> > induced currents from external magnetic fields.
> >
> > For that matter, for the OP, 440 volts is a "don't care" or even a
> > plus since it halves the amperage and it's amps, not volts that
create
> > a magnetic field.
>
> There's both common mode and differential mode coupling.  Twisted
pairs
> reduce only the differntial mode coupling.  As for coupling, there's
both
> inductive and capacitive coupling between the power and lan cables.
There
> will be some of both.

It's mostly inductive, because the signal cable isn't running in the
same conduit, but adjacent to the power lines, which in most cases are
shielded from the signal cable with a metal conduit.  If the conduit is
metallic, then there's no capacitive coupling, because the metallic
conduit is grounded.




Re: EMI & Cat5


>
>> Al Dykes wrote:
>>
>> > How does anything get induced into the CAT5/5e/6 wire? The pairs are
>> > twisted and carefully balanced to meet CATx specs and certification.
>> > When CAT3 was new there was lots of discussion about EMI and if any
>> > was found it was only in the most extreme situations. One way CAT5e
>> > wire differs from CAT3 is carefull symetric twists, which cancel out
>> > induced currents from external magnetic fields.
>> >
>> > For that matter, for the OP, 440 volts is a "don't care" or even a
>> > plus since it halves the amperage and it's amps, not volts that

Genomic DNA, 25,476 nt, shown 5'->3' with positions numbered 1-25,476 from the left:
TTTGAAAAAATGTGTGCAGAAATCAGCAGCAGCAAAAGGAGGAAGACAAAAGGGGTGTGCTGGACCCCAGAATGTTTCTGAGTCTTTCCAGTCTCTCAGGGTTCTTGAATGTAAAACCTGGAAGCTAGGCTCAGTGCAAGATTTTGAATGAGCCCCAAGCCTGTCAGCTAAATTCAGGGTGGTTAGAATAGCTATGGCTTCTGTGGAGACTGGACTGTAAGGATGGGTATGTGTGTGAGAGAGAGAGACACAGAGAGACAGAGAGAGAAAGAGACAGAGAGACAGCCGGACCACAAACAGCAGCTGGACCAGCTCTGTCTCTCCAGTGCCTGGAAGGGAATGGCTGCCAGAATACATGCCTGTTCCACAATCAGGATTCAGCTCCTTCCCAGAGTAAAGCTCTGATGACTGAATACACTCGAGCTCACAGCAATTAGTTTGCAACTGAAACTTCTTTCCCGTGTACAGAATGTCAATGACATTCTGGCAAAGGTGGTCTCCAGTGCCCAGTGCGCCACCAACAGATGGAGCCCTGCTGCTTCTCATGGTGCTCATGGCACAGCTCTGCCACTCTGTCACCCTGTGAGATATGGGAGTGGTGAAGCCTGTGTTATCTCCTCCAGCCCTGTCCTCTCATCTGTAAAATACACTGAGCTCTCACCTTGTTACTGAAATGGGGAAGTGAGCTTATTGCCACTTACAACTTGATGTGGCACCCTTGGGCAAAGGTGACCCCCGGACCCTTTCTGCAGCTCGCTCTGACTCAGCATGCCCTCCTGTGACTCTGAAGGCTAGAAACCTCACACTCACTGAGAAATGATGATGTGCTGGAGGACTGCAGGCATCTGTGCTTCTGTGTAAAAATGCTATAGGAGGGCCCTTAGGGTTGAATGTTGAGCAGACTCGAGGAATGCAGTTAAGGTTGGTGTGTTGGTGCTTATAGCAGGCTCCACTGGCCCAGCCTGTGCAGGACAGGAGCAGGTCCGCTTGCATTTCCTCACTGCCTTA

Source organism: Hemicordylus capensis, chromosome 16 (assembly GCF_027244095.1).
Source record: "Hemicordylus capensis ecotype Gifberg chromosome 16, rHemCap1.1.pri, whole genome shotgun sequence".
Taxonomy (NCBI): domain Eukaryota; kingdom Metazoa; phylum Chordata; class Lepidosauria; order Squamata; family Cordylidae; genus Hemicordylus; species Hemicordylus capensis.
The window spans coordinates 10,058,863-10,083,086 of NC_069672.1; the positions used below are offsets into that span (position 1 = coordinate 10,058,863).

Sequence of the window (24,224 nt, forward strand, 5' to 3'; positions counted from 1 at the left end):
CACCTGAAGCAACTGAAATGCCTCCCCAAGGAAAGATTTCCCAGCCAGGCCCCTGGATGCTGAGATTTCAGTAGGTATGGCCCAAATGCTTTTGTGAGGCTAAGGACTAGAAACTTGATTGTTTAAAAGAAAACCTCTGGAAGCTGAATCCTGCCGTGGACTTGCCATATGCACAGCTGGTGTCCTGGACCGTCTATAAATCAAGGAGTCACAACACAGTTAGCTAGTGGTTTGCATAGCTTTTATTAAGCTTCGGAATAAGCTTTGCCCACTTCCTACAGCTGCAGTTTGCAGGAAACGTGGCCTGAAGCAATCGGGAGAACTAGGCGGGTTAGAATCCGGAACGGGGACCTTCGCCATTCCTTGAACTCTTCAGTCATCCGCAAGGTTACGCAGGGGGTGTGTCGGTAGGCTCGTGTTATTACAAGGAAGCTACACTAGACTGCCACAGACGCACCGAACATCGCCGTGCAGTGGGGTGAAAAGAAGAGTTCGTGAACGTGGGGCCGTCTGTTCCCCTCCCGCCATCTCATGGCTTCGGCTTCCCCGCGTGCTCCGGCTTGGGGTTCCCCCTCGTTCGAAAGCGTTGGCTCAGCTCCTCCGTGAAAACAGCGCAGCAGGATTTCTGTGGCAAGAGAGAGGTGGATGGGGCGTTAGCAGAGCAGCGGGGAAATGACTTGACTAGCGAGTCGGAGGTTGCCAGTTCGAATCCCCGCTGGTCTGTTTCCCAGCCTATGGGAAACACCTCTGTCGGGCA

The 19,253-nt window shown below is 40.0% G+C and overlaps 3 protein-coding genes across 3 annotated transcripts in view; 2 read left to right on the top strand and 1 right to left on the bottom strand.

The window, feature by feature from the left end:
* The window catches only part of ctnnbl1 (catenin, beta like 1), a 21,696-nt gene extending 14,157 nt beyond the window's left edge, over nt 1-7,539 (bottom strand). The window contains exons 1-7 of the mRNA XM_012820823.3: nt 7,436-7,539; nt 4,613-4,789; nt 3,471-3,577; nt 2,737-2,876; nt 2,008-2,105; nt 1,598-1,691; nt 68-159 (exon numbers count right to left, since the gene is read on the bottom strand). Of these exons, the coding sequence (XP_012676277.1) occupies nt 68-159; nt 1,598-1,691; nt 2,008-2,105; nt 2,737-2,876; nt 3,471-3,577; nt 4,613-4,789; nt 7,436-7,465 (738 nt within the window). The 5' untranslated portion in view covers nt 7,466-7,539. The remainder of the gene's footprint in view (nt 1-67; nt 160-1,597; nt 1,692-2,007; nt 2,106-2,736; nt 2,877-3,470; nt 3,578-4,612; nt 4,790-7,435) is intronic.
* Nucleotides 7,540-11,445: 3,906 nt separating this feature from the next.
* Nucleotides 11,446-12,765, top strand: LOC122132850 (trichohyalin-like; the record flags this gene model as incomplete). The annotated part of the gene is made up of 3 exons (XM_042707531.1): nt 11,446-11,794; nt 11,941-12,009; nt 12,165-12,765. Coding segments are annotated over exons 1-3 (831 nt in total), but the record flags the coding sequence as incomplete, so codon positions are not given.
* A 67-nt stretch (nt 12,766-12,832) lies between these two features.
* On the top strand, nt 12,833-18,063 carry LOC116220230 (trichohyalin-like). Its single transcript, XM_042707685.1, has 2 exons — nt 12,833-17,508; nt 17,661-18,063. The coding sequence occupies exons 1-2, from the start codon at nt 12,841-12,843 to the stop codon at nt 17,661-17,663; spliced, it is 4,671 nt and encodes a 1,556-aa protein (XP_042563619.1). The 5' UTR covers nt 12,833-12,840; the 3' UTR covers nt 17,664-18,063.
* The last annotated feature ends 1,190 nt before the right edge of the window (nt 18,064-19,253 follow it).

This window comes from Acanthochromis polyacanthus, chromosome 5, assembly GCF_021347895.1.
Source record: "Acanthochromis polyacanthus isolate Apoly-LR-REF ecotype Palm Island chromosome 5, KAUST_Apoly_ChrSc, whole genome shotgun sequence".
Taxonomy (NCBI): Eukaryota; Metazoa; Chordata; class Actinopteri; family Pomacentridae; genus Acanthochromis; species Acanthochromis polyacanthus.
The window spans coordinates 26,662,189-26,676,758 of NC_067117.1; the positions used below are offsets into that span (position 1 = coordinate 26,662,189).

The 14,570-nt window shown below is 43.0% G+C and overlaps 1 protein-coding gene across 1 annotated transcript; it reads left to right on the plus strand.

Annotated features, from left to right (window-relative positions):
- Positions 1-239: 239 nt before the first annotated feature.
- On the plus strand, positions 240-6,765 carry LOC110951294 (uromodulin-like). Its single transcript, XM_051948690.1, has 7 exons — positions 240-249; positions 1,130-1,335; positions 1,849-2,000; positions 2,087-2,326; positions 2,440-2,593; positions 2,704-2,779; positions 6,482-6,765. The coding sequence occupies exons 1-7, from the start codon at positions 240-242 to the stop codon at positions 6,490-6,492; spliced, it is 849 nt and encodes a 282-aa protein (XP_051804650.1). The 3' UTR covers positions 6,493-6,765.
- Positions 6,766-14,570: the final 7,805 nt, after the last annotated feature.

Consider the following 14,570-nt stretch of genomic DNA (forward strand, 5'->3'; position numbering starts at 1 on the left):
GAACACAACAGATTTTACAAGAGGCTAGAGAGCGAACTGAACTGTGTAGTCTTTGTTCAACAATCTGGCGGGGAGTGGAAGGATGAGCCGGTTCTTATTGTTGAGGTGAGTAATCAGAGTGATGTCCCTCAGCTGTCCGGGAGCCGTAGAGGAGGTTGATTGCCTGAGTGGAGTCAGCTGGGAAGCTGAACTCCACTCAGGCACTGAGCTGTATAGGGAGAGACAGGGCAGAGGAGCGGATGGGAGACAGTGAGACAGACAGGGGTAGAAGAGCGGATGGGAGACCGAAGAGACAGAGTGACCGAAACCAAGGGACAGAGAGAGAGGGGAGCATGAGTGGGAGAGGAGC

>create
>> > a magnetic field.
>>
>> There's both common mode and differential mode coupling.  Twisted
>pairs
>> reduce only the differntial mode coupling.  As for coupling, there's
>both
>> inductive and capacitive coupling between the power and lan cables.
>There
>> will be some of both.
>
>It's mostly inductive, because the signal cable isn't running in the
>same conduit, but adjacent to the power lines, which in most cases are
>shielded from the signal cable with a metal conduit.  If the conduit is
>metallic, then there's no capacitive coupling, because the metallic
>conduit is grounded.
>
>


any won't _any_ metalic conduit attenuate an AC magnetic field by
induction and resistive loss?  I have no feel for what magnitude the
effect is.

--

a d y k e s @ p a n i x . c o m

Don't blame me. I voted for Gore.


Re: EMI & Cat5



> anybody have any experience with cat6 and 440 volt power lines.  we've
run
> parallel to them for a while and everything works perfectly.  i
thought you
> werent supposed to do this?

The reality is that some places limit you to running the
datacomm/telecomm cabling in the same raceway adjacent to high current
cables.  I should stress that the voltage is not as important as the
current because the coupling is mostly by electromagnetic induction, not
by electrostatic induction.

My main concern about running them side by side is not day-to-day
interference, but when high fault currents go thru the power cabling,
usually from lightning, possibly causing the induction of high currents
into the datacomm cabling, and possibly damaging the equipment at the
ends.

> smowk